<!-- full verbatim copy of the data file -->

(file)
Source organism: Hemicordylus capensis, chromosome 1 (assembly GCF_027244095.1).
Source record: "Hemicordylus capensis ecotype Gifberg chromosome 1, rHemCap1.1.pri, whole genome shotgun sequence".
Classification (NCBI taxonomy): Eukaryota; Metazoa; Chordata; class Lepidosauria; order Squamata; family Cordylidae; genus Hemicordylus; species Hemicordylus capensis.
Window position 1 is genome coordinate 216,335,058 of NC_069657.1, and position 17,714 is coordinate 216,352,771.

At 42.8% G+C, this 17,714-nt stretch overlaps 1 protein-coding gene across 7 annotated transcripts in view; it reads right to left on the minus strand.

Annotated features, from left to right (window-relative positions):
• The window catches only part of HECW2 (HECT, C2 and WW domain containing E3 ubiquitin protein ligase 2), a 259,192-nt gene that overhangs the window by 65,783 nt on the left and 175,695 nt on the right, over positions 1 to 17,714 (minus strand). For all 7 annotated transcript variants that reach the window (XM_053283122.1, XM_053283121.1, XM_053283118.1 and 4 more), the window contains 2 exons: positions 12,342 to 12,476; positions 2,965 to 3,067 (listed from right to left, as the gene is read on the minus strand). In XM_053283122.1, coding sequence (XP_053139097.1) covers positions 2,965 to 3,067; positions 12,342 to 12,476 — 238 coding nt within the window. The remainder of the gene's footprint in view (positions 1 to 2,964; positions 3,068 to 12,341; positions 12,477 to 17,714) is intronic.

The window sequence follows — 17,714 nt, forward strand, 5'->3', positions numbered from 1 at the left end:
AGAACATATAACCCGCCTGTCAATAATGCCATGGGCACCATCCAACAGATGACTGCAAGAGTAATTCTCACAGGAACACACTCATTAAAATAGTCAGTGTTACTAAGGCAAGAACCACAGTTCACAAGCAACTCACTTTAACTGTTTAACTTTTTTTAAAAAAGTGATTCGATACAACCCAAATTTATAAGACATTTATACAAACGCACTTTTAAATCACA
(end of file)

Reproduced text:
Source organism: Hemicordylus capensis, chromosome 1 (assembly GCF_027244095.1).
Source record: "Hemicordylus capensis ecotype Gifberg chromosome 1, rHemCap1.1.pri, whole genome shotgun sequence".
Classification (NCBI taxonomy): Eukaryota; Metazoa; Chordata; class Lepidosauria; order Squamata; family Cordylidae; genus Hemicordylus; species Hemicordylus capensis.
Window position 1 is genome coordinate 216,335,058 of NC_069657.1, and position 17,714 is coordinate 216,352,771.

At 42.8% G+C, this 17,714-nt stretch overlaps 1 protein-coding gene across 7 annotated transcripts in view; it reads right to left on the minus strand.

Annotated features, from left to right (window-relative positions):
• The window catches only part of HECW2 (HECT, C2 and WW domain containing E3 ubiquitin protein ligase 2), a 259,192-nt gene that overhangs the window by 65,783 nt on the left and 175,695 nt on the right, over positions 1 to 17,714 (minus strand). For all 7 annotated transcript variants that reach the window (XM_053283122.1, XM_053283121.1, XM_053283118.1 and 4 more), the window contains 2 exons: positions 12,342 to 12,476; positions 2,965 to 3,067 (listed from right to left, as the gene is read on the minus strand). In XM_053283122.1, coding sequence (XP_053139097.1) covers positions 2,965 to 3,067; positions 12,342 to 12,476 — 238 coding nt within the window. The remainder of the gene's footprint in view (positions 1 to 2,964; positions 3,068 to 12,341; positions 12,477 to 17,714) is intronic.

The window sequence follows — 17,714 nt, forward strand, 5'->3', positions numbered from 1 at the left end:
AGAACATATAACCCGCCTGTCAATAATGCCATGGGCACCATCCAACAGATGACTGCAAGAGTAATTCTCACAGGAACACACTCATTAAAATAGTCAGTGTTACTAAGGCAAGAACCACAGTTCACAAGCAACTCACTTTAACTGTTTAACTTTTTTTAAAAAAGTGATTCGATACAACCCAAATTTATAAGACATTTATACAAACGCACTTTTAAATCACA